If you pay attention to mainstream media and what it has to say about ADHD, you could easily assume that ADHD somehow disappears once you turn 18. Completely untrue! ADHD is not something that you “grow out of” and it very much persists into adulthood.
The big difference between kids and adults with ADHD is that usually by the time you’re out of college, you will have learned a myriad of coping skills and mechanisms (that you didn’t have as a kid) that help disguise the fact that you have it. If you were diagnosed as a kid, then some of these coping skills were taught to you intentionally, if you managed to get through school without being diagnosed (which is probably the majority of those who have ADHD and are forty and older), then you learned how to cope on your own. Either way, you’re no longer bouncing in your seat, screaming out answers at meetings, flinging Milk Duds at the back of someone’s head at the movies (or maybe you are?? In which case, we need to have a chat!). And that’s great! Learning how to manage some of those negative ADHD traits is vitally important if you want to get ahead in life. And it’s likely that most of your co-workers, acquaintances and even friends have no idea that you are an adult with ADHD. Sure, you’re a little quirky and always late, but you’re also funny, outgoing and full of great ideas. ADHD is probably not the first word that comes to mind when people think of you. HOWEVER. If do have ADHD, there is absolutely no way to disguise this fact from your significant other, especially if you’ve been in the relationship for an extended period of time.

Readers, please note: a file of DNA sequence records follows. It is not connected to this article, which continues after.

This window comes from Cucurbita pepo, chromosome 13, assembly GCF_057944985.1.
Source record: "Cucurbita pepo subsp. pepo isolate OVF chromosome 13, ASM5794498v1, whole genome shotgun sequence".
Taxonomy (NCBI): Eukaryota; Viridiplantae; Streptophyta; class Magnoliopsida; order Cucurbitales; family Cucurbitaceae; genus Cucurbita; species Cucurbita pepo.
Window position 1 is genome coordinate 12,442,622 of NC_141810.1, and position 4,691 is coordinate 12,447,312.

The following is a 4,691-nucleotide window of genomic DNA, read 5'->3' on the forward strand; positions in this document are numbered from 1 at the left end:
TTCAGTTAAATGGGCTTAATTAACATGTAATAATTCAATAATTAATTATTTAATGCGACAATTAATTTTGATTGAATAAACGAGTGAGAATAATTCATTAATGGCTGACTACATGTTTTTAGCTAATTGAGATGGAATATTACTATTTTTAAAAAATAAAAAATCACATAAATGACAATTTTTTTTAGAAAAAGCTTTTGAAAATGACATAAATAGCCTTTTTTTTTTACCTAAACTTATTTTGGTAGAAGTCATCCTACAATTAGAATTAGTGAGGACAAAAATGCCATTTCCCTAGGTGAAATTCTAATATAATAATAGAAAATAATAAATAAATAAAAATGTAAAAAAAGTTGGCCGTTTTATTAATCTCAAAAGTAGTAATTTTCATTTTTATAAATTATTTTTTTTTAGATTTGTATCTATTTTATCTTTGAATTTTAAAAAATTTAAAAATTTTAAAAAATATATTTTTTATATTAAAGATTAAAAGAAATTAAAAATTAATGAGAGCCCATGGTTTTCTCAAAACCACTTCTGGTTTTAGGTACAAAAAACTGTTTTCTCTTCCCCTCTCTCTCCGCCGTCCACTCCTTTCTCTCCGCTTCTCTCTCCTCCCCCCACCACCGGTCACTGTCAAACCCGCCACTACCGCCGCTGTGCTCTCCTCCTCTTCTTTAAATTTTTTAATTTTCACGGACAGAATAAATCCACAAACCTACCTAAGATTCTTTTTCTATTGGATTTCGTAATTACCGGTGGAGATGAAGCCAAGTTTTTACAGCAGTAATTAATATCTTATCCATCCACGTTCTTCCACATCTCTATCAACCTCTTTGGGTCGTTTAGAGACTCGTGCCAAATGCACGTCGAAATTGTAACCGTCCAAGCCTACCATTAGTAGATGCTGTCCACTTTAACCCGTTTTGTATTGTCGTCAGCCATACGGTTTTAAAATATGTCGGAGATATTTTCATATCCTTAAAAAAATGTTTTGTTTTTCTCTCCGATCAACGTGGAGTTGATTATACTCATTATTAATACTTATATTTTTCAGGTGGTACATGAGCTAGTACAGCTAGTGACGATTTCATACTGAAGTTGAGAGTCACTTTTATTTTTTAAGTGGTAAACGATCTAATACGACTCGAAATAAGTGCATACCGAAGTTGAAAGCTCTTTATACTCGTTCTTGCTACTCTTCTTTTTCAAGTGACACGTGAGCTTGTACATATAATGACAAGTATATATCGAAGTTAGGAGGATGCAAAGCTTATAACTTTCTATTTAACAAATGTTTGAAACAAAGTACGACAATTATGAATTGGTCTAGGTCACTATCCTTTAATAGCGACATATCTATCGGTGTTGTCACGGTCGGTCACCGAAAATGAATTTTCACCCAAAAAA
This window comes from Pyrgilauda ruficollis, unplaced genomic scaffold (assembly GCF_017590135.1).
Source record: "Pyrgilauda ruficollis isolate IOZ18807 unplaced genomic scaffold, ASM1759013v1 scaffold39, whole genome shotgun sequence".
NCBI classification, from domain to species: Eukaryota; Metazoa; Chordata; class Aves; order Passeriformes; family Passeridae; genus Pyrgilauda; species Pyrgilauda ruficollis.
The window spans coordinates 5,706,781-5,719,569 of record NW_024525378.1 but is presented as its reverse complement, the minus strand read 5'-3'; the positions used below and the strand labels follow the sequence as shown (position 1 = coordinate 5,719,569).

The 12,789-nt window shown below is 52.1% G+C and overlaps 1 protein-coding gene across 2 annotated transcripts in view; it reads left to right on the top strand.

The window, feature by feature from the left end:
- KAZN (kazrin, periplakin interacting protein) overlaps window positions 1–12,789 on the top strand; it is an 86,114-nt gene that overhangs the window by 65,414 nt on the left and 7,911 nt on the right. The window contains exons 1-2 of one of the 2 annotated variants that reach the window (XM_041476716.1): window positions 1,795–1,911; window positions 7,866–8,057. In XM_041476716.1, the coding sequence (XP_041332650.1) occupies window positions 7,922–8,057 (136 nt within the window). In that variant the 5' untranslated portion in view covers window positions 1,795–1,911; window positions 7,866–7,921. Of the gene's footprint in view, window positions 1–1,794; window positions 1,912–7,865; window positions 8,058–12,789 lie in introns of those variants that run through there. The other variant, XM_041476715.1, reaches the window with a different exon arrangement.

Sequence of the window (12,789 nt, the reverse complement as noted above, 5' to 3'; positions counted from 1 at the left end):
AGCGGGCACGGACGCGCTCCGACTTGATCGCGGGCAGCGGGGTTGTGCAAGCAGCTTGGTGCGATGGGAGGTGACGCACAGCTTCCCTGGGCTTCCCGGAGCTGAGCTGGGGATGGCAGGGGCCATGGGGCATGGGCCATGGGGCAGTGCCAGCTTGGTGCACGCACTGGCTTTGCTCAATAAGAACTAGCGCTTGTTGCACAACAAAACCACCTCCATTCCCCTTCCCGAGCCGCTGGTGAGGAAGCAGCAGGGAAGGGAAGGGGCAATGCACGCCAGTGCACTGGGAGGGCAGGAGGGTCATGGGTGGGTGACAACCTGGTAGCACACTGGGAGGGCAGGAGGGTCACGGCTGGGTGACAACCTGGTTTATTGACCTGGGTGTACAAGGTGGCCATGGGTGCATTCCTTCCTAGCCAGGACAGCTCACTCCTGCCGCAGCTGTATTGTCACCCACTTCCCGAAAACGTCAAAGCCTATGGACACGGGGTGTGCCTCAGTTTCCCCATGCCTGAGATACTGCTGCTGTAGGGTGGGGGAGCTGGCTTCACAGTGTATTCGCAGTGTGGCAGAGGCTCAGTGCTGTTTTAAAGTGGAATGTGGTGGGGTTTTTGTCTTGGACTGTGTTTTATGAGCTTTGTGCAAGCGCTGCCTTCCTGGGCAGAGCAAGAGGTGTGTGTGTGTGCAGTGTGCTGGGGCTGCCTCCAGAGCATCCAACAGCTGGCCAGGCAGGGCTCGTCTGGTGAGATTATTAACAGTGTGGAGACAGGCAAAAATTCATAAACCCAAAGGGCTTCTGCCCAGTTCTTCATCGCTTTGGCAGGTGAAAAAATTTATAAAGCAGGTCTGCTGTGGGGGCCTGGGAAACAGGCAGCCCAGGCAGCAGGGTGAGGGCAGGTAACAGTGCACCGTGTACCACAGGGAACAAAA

I’ve been married for almost 20 years and let me just say that it’s been quite the adventure for both my wife and I. So I wanted to share some of the things I’ve learned and talk about some of the struggles in hopes that it helps you in your relationship. I’ll be working my way through topics like Finances, Communication, Parenting, Intimacy, In-Laws, and others, as well as trying to answer any questions that you want to ask.